Vibrio parahaemolyticus
John Clay

V. parahaemolyticus is curved rod shaped organisms. It is gram-negative, oxidase negative, a facultative aerobe, non-spore forming, motile, and has a single, polar flagellum. V. parahaemolyticus lives in saltwater, usually in oysters.

V. parahaemolyticus has been known to infect humans. It causes gastroenteritis. Gastroenteritis is an infection of the GI tract. Usually symptoms are stomach pain, diarrhea, vomiting, and sometimes infections of the bowel and colon. The cause of the infection is usually from undercooked shellfish, mostly oysters. There are usually about thirty to forty cases a year reported in the Gulf Coast region of the US. The incidence in the world, according to Foodborne Disease Active Surveillance Network, is about twenty five cases for one hundred thousand people. Symptoms usually occur in about twenty four hours and lasts for about three days. The treatment is usually to take plenty of fluids, because antibiotics have not proven to be effective to in reducing the severity or the length. There have been two major outbreaks in the past ten years, in summer of 1997 and 1998, with only one death reported.. The mechanism for infection has not been completely studied. V. parahaemolyticus has also been known to infect open wounds from people swimming in the ocean.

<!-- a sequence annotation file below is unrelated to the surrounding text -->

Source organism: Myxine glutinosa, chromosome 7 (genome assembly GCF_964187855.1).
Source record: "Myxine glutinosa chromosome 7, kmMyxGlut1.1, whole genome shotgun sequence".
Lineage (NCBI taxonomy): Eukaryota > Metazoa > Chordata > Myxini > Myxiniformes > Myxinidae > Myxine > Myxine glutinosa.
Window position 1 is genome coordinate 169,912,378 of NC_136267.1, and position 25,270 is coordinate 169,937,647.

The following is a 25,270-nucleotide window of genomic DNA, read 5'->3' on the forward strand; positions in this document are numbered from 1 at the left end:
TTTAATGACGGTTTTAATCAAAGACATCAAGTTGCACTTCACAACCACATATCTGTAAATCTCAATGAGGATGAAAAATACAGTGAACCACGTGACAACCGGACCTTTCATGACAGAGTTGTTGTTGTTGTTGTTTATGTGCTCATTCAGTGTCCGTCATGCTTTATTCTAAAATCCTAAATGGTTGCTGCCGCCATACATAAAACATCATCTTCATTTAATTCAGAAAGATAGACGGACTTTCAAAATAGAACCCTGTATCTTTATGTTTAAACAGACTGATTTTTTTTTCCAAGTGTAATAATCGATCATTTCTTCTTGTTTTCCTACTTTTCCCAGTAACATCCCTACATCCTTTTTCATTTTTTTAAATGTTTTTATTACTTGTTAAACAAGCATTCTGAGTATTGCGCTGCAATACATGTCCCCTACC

V. parahaemolyticus is usually diagnosed by blue green colonies on thiosulfate, citrate, bile salts, and sucrose (TCBS) agar, and a positive Kanagawa test. It is purified from the feces.


Disease Listing, Vibrio parahaemolyticus, General Info.

US FDA/CFSAN-Bad Bug Book-Vibrio parahaemolyticus.

Vibrio parahaemolyticus.

Vibrio parahaemolyticus.

*Disclaimer - This report was written by a student participaring in a microbiology course at the Missouri University of Science and Technology. The accuracy of the contents of this report is not guaranteed and it is recommended that you seek additional sources of information to verify the contents.


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